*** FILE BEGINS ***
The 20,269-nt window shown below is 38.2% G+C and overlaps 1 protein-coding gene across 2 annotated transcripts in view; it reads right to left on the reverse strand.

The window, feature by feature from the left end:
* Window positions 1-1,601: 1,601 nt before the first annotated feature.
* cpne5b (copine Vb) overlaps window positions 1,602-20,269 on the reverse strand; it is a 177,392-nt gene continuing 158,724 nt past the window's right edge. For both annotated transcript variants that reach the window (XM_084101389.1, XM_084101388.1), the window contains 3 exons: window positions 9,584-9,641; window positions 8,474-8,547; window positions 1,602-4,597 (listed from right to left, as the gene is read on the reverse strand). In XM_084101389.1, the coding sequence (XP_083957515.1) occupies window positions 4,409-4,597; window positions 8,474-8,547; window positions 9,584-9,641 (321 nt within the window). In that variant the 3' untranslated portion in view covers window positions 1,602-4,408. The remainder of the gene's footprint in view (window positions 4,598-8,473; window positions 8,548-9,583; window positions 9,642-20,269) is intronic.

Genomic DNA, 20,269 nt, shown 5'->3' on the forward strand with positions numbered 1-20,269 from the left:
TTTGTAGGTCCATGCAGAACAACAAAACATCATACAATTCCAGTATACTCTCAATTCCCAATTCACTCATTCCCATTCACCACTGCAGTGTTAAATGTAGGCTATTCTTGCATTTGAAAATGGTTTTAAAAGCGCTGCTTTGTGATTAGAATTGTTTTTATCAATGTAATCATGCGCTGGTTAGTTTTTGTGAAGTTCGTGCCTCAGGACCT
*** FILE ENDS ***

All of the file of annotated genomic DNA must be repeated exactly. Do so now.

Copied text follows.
The 20,269-nt window shown below is 38.2% G+C and overlaps 1 protein-coding gene across 2 annotated transcripts in view; it reads right to left on the reverse strand.

The window, feature by feature from the left end:
* Window positions 1-1,601: 1,601 nt before the first annotated feature.
* cpne5b (copine Vb) overlaps window positions 1,602-20,269 on the reverse strand; it is a 177,392-nt gene continuing 158,724 nt past the window's right edge. For both annotated transcript variants that reach the window (XM_084101389.1, XM_084101388.1), the window contains 3 exons: window positions 9,584-9,641; window positions 8,474-8,547; window positions 1,602-4,597 (listed from right to left, as the gene is read on the reverse strand). In XM_084101389.1, the coding sequence (XP_083957515.1) occupies window positions 4,409-4,597; window positions 8,474-8,547; window positions 9,584-9,641 (321 nt within the window). In that variant the 3' untranslated portion in view covers window positions 1,602-4,408. The remainder of the gene's footprint in view (window positions 4,598-8,473; window positions 8,548-9,583; window positions 9,642-20,269) is intronic.

Genomic DNA, 20,269 nt, shown 5'->3' on the forward strand with positions numbered 1-20,269 from the left:
TTTGTAGGTCCATGCAGAACAACAAAACATCATACAATTCCAGTATACTCTCAATTCCCAATTCACTCATTCCCATTCACCACTGCAGTGTTAAATGTAGGCTATTCTTGCATTTGAAAATGGTTTTAAAAGCGCTGCTTTGTGATTAGAATTGTTTTTATCAATGTAATCATGCGCTGGTTAGTTTTTGTGAAGTTCGTGCCTCAGGACCT